- March 18, 2013
First as Tragedy, then as Farce?: A Short Story about Natural Wine
- by Kevin Goldberg
“Natural wine” continues to have a peculiar existence. While wine has historically been at the forefront of innovation in the realm of food and drink, it seems now as if we wine lovers are playing catch-up to the robust advances made by all kinds of “organic” (“bio” in German) and “natural” food purveyors and devotees. Part of the lag is due to our inability to put forward a singular definition of natural wine, or, in fact, to agree whether or not the concept needs defining at all. International wine bodies have similarly failed to clear fresh trails, preferring instead the safer path of inaction. Although the wine trade no longer serves as the pacesetter in gastronomic trends, its critics, journalists, and bloggers continue to stake positions, often with great emotion, defending, denouncing, and deconstructing natural wine.
In spite of its problematic nature, the concept is not without merits. Natural wine, its critics notwithstanding, appears to most of us as politically progressive, environmentally friendly, and seemingly more authentic than mass-produced, industrial brands. Among its great advantages is its alleged proximity to terroir. By consuming natural wine, we believe—no matter the extent of objective justification—that we are circumventing the intrusive hand of man and drinking directly from the Earth, reveling in its unfiltered riches. While there is little consensus among growers, merchants, critics, and consumers about what exactly “natural” means or is, there is no denying its magnetic appeal; we all desire, somehow, that our wines be closer to nature.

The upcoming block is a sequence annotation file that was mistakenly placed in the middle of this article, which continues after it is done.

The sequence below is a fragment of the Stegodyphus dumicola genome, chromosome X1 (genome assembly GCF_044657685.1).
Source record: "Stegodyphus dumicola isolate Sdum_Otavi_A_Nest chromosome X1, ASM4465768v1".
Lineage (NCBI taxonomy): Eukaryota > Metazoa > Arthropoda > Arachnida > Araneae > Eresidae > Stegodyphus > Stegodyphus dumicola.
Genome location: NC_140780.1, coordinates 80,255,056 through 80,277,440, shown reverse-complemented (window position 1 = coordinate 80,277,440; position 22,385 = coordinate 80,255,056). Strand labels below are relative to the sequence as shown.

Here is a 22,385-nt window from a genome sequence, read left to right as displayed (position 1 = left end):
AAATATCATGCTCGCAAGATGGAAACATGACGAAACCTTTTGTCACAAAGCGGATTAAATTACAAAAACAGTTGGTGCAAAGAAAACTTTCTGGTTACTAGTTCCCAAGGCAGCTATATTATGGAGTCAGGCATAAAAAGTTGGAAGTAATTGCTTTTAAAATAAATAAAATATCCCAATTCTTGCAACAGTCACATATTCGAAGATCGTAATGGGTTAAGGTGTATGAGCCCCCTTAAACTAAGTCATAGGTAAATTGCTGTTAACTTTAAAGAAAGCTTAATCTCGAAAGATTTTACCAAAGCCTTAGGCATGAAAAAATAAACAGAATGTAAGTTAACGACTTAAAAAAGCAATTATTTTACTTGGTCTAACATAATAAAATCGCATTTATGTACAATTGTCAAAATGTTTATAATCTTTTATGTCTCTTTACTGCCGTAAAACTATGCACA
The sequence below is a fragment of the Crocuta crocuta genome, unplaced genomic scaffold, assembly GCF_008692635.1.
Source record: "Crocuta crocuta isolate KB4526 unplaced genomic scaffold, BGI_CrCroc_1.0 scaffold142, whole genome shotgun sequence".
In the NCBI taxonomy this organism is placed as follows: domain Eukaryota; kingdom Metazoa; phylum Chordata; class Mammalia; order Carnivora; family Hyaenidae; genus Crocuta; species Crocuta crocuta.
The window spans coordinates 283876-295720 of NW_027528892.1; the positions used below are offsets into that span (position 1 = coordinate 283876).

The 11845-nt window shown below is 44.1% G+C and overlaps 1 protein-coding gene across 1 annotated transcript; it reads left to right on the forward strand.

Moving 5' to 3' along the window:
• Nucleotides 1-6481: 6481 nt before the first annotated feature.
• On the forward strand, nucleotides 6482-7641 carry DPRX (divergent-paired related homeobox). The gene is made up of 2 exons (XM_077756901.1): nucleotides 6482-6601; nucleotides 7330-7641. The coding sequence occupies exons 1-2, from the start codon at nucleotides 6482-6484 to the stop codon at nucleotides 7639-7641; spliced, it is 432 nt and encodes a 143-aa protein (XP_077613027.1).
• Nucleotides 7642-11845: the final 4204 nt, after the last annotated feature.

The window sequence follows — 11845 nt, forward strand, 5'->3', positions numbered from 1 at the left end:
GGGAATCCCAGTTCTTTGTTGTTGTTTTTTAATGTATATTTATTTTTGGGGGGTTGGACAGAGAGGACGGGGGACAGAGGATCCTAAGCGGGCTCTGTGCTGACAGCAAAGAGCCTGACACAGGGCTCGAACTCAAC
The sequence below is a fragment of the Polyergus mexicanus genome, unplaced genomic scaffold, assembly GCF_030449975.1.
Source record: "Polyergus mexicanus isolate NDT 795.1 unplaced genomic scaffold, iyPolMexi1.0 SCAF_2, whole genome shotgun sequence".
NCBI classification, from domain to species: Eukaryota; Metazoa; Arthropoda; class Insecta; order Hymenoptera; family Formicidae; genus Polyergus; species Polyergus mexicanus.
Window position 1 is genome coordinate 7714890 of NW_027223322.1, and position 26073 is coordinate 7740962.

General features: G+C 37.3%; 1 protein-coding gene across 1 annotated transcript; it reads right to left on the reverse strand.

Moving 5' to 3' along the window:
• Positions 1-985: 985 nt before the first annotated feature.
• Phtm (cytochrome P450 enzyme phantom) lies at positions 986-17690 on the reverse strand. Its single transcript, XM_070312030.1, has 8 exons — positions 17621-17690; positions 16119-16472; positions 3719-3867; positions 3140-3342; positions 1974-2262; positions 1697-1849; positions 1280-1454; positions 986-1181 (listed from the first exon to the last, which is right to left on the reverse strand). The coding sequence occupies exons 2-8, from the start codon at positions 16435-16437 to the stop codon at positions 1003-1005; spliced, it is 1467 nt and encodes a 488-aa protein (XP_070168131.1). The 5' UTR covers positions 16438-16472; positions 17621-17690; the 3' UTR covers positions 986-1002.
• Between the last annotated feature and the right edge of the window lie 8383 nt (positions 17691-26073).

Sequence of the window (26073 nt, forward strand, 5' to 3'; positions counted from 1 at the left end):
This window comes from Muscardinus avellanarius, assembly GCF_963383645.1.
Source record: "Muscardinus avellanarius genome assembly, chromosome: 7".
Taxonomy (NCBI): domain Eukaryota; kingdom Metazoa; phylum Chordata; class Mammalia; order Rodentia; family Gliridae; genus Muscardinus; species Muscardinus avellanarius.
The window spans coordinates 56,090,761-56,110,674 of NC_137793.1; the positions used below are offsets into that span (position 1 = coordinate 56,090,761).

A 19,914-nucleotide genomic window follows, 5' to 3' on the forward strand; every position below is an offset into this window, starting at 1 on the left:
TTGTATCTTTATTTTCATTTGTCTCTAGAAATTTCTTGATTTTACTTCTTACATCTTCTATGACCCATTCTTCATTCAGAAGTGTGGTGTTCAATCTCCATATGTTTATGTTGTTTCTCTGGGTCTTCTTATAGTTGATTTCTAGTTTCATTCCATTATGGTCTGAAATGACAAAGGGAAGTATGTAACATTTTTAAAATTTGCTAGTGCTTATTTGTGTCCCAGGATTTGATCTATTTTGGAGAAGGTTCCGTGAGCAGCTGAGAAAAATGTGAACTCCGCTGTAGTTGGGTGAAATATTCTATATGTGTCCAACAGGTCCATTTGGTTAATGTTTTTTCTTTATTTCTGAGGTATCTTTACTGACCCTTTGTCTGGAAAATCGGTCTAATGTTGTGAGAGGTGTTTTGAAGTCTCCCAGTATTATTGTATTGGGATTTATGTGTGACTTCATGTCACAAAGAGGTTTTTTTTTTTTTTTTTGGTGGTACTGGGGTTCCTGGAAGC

In Germany, the natural wine movement is as fractured as anywhere else (of course, using the term “movement” implies more coherence than there actually is), and definitions there remain as elusive as they are here, in the United States. Somewhat surprisingly—given the impotence at present—the movement’s history in Germany is extraordinarily long, reaching at least as far back as the 1840s. Still more astonishing, 19th-century debates about natural wine were even more vexing than they are today! In fact, I would argue that the so-called Kunstweinfrage, or artificial wine question of the late-19th century, pitting proponents of Naturwein, or natural wine, against its alleged defilers, was the single most-explosive dispute in the German trade before the First World War. Similar debates in France, Italy, or Spain, all occurring decades later, hardly approached the intensity and obstinacy which pitted growers and merchants in the Bavarian Pfalz against their peers along the Prussian Mosel, and then, after unification of the Second Reich in 1871, Germans against Germans. It should be noted that both the Pfalz and the Mosel were only recently annexed territories, neither of which had a particularly loyal attachment to Bavaria or Prussia, respectively. Making complete sense of this dispute requires that far more attention be paid to these nuances of region, religion, occupation, and class than what we can achieve here, though a brief sketch of the turbulent Mosel trade in the 1840s–1870s, particularly the part played by Ludwig Gall, reveals some of the force of this fascinating moment.